“Community Policing” is a hallowed term in fighting crime. I do not profess to be a criminologist, but what I think it means is that the police become part of the community.
Right now, the police are a collection of individuals who are in no way viewed as part of the community. Let’s be literal. To be a member of the community means you live in the community. But in D.C., that is hardly the case. Only 18 percent of the police force actually lives in the District. The other officers do their jobs then go back to their homes in Maryland, Virginia and even as far away as Pennsylvania and West Virginia.
The advantages of living in the city they service are many. I spoke to Doug Gansler about this issue. Gansler previously served as an assistant U.S. attorney for the District, state’s attorney in Montgomery County and, for eight years, attorney general of Maryland. He noted that having a police car parked in front of an officer’s home is definitely “important and helpful.” But beyond that, when police choose to live in D.C., said Gansler, it shows a “commitment to their city.” In his words, “policemen and policewomen are people”; they care about the neighborhood they live in.
Another practical benefit, according to Gansler, is response time. If members of the force live here, the response time is dramatically improved.
Council member Jack Evans calls police “the backbone of the community.” By living in the city, they represent the “solid middle class. That helps all neighborhoods.” Evans has introduced in the D.C. Council a bill that would require all new hires in the police force to live in the city. (It would also apply to firefighters and teachers.) The co-introducers of the bill are Vincent Orange, Anita Bonds and Yvette Alexander. The mayor has not taken a position on the bill, which will go to the Judiciary Committee, chaired by Kenyan McDuffie.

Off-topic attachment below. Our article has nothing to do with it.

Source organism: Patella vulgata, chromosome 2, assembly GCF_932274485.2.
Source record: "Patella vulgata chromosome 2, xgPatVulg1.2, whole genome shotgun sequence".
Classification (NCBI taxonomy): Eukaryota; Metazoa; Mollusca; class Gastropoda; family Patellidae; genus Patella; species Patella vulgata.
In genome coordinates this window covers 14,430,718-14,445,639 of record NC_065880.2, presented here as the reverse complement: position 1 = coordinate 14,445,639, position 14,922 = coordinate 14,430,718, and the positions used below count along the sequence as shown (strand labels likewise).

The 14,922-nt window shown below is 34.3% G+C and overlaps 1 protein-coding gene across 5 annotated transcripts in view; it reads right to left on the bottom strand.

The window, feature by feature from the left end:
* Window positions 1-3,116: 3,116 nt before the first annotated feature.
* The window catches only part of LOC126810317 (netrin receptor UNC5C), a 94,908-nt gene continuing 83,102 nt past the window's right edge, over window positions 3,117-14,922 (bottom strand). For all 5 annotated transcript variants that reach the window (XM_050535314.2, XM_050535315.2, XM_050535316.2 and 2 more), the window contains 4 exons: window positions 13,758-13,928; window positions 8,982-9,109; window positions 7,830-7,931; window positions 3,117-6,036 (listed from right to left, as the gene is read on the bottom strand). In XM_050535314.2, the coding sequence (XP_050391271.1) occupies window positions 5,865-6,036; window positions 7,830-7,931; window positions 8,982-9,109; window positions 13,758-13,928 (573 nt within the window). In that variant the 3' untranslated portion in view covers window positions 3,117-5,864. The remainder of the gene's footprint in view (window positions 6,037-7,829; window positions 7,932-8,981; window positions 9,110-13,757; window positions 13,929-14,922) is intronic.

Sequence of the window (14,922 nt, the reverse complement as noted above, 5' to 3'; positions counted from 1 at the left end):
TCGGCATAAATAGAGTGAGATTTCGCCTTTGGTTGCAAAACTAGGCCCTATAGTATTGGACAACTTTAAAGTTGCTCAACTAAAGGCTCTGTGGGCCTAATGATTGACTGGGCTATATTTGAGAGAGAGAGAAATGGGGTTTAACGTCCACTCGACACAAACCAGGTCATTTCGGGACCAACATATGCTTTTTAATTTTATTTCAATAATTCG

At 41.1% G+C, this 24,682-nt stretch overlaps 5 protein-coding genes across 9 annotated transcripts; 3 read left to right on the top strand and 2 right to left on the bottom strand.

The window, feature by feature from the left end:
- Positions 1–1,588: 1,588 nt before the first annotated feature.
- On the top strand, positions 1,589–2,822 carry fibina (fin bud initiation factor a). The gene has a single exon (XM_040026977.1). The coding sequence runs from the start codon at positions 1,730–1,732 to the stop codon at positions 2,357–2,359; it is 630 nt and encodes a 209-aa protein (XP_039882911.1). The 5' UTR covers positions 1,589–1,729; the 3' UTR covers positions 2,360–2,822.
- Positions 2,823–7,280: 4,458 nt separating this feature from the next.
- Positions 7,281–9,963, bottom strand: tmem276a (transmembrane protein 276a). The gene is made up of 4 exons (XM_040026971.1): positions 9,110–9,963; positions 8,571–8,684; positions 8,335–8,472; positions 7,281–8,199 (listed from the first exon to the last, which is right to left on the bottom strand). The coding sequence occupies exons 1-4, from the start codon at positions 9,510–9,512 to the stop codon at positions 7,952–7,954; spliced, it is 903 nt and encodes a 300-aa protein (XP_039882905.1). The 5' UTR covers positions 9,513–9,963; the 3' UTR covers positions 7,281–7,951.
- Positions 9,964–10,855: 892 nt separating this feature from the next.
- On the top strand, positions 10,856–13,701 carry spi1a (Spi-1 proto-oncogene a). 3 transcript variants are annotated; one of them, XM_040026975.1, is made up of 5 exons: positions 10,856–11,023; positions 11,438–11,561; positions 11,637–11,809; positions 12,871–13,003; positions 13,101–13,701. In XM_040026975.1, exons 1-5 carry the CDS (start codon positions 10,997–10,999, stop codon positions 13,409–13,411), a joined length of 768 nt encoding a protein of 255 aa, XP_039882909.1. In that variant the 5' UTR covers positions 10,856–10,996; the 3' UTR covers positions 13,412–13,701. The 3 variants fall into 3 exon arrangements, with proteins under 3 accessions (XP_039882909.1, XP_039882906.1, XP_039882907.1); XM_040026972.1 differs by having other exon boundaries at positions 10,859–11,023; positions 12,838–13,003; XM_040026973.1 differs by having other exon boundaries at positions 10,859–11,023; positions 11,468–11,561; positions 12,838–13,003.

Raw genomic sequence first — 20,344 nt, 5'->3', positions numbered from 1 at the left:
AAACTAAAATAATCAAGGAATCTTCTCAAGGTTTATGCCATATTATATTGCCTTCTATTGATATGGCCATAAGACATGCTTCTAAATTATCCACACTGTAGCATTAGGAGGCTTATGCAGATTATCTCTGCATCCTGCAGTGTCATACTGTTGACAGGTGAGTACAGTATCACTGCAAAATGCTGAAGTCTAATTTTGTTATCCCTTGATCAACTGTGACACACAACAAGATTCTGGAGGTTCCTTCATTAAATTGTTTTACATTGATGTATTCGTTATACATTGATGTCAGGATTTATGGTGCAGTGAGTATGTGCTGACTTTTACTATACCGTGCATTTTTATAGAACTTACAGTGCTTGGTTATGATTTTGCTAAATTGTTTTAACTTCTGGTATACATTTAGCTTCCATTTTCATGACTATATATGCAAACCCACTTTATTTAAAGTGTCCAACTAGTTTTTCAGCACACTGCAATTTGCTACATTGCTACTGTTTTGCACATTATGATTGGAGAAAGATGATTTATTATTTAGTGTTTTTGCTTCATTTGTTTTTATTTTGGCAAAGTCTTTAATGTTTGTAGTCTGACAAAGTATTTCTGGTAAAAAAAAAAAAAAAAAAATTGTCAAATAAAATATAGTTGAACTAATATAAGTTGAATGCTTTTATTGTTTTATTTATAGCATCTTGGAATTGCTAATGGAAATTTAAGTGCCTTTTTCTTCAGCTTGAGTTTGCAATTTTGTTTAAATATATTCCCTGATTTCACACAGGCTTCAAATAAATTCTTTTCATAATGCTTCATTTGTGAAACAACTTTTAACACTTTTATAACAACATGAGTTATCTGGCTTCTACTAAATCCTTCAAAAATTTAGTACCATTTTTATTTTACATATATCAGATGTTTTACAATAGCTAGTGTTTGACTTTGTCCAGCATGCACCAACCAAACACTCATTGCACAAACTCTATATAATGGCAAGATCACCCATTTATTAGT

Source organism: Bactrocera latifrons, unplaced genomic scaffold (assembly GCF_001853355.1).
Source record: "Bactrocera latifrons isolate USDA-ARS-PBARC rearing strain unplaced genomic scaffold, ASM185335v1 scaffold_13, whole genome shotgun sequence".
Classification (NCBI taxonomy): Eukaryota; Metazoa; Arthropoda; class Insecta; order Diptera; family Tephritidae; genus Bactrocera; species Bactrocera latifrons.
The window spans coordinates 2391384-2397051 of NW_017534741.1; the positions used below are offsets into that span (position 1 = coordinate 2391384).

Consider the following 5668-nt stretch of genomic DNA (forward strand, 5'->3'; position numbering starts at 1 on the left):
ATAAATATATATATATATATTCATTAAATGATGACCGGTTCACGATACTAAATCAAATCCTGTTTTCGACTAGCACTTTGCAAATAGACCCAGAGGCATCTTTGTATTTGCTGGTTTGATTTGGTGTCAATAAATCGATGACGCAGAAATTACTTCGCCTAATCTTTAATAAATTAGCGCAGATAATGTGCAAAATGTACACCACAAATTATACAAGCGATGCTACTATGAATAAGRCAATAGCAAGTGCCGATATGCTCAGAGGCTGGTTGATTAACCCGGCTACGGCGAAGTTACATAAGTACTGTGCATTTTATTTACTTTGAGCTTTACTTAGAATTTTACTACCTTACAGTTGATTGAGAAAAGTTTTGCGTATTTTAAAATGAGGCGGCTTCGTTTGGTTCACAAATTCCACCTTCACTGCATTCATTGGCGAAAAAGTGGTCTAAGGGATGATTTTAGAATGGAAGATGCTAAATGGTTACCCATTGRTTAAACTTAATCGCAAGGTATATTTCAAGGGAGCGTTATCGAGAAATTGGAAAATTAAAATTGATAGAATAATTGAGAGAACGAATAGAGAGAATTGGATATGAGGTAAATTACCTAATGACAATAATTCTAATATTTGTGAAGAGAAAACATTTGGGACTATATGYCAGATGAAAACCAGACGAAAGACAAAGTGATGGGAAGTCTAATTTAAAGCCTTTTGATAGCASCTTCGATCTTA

D.C. has seven police districts. Each district has a commander, the person in charge. I sought to find out if any of them live in the city. When questioned, Chief Cathy Lanier said she did not know. I was promised a response, but, to this day, I have not received the information.
The mayor should instruct the chief that each and every one of the commanders must live in the city they serve. It should be a requirement, not an option. The mayor’s very first obligation is to ensure that citizens feel safe and are safe in their neighborhoods.
The recent rise in homicides is of concern to everyone. I believe that Evans’s bill would contribute to a safer city. But the police unions are against it and Congress might seek to overturn it.
The mayor should be actively supporting this measure; no more sitting on the sidelines and remaining silent. The citizenry of D.C. should speak out in favor of the bill (Jobs for D.C. Residents Amendment Act of 2015, B21-0364) and push for its ultimate passage. The same way of doing things is not the answer to reducing crime.
Political analyst Mark Plotkin is a contributor to the BBC on American politics and a contributor to TheHill.com. Reach him at firstname.lastname@example.org.